Light has been a mystical phenomenon ever since man has started perceiving his life. Light is intricately woven into spirituality. Many meditators have reported seeing a bright light when they reach a state of deep restful awareness. Since ages light has been used in all Vedic celebrations. In Vedic tradition, one of the major festivals, Diwali, is also known as the festival of lights. In almost all Vedic rituals, the divine is invoked in the presence of a lit lamp. So the question is whether light is just a symbolism used to attain wisdom or is there something more to it.
Researchers have recently proven that light has direct implications on human physiology and psychology. “Light is critical for our health and wellbeing. Ensuring that we receive adequate light levels at the appropriate time of the day benefits our alertness, mood, productivity, sleep patterns and many aspects of our physiology,” says Dr Victoria Revell, a chronobiologist at the University of Surrey1.
An article published in the ‘Scientific American’ in 2008, Proceedings of the National Academy of Sciences, revealed the profound changes that light deprivation causes in the brain. Neuroscientists at the University of Pennsylvania kept rats in darkness for six weeks. The animals not only exhibited depressive behavior but also suffered damage in the brain regions known to be underactive in humans during depression. The researchers observed that neurons that produce norepinephrine, dopamine and serotonin—common neurotransmitters involved in emotion, pleasure and cognition—were dying in these rats 2. Also in countries where the winters are relatively darker than summers, the residents have reported frequent mood swings3, known as Seasonal Affective Disorder (SAD).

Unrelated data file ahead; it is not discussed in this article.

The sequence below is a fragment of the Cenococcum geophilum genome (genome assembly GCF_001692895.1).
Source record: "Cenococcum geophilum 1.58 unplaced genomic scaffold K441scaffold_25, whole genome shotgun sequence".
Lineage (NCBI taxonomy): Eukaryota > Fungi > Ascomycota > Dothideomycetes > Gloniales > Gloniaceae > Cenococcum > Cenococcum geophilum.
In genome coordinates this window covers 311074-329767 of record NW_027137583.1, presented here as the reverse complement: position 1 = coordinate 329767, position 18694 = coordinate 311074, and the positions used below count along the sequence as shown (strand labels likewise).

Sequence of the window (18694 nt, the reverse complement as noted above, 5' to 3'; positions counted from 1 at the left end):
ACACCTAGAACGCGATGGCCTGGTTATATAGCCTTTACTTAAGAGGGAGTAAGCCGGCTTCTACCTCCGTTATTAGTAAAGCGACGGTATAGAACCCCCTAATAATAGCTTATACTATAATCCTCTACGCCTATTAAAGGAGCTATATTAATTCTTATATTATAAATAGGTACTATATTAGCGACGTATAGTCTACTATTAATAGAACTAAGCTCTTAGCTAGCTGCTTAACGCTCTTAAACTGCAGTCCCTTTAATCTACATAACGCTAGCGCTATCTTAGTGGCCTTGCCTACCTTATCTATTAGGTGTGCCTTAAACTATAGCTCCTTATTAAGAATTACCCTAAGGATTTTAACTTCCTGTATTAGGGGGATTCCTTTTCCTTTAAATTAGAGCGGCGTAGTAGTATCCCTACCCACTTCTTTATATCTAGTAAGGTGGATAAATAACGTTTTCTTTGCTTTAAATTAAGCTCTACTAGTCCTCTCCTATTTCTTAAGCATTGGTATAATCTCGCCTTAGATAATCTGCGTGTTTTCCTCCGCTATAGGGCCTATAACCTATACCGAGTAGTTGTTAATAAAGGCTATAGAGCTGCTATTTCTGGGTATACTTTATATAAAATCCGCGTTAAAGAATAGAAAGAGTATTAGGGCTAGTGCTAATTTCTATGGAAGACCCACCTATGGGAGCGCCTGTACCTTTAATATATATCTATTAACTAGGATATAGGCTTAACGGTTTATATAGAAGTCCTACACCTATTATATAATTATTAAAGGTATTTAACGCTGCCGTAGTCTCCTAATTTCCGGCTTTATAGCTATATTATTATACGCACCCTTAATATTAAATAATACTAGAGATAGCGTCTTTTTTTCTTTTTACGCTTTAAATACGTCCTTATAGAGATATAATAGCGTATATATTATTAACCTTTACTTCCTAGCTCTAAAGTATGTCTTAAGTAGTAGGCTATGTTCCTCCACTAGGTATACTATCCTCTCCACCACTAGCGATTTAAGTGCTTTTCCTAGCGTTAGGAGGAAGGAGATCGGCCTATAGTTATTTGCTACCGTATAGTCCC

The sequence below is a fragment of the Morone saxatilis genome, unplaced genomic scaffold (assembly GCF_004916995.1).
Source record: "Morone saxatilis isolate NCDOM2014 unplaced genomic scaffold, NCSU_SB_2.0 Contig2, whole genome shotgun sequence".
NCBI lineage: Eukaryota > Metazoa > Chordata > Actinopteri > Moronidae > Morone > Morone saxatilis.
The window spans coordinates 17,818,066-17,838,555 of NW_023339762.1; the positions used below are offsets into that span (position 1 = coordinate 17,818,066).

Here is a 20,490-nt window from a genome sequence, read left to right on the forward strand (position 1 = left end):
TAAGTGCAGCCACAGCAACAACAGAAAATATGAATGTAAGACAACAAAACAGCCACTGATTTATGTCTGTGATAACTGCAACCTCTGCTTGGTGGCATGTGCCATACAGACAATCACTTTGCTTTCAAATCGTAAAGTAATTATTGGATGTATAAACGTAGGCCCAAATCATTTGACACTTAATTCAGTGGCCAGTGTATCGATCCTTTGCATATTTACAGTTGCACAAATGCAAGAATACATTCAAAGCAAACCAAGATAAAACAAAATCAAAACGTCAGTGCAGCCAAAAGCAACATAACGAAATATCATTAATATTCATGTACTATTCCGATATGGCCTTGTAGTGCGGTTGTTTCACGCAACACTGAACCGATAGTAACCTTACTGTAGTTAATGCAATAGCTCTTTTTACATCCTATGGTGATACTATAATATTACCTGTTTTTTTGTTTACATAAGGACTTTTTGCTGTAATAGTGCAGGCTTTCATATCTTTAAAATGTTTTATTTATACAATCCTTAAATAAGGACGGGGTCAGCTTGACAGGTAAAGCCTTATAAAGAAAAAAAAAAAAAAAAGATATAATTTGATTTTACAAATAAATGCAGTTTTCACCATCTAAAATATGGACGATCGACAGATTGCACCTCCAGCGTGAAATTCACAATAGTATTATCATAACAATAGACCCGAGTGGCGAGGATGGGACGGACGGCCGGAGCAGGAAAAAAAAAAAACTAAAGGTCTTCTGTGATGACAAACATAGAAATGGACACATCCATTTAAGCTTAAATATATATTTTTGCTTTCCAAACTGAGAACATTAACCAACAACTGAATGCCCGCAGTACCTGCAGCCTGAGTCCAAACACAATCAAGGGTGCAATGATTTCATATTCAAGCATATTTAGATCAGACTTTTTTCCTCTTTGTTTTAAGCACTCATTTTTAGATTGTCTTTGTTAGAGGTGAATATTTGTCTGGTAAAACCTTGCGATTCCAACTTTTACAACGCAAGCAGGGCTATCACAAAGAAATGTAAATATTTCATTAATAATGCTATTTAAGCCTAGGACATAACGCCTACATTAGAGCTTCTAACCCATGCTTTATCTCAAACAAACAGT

Vedic rishis knew the science of creating the right ambience for the best possible mental state. When a lamp is lit, it fills the whole place with a different kind of energy. In the presence of such an energized space, the mind becomes calm and the perception is sharper. That is why lighting a lamp during worship is a part of the Vedic tradition. Many people experience a deep silence simply by sitting near a lighted lamp. This is also the reason why stories told around campfire are so impactful. Perception goes to a different level altogether around a campfire.
It is clear that there is a deep connection between light and the human psyche. Meditating on light can awaken the inner light of consciousness. In the Bhagavad Gita, Chapter 6 (Sankhya Yoga), Lord Krishna compares the mind of a meditator with the light of a lamp in a windless space:
yatha dipo nivata-stho
nengate sopama smrta
yunjato yogam atmanah
“When meditation is mastered, the mind is unwavering, like the flame of a lamp in a windless place.”
An oil lamp can be used as an aid during meditation and worship. It has its own field of energy. One may use sesame oil, castor oil or ghee (clarified butter) to light the lamp, as these exude more positivity.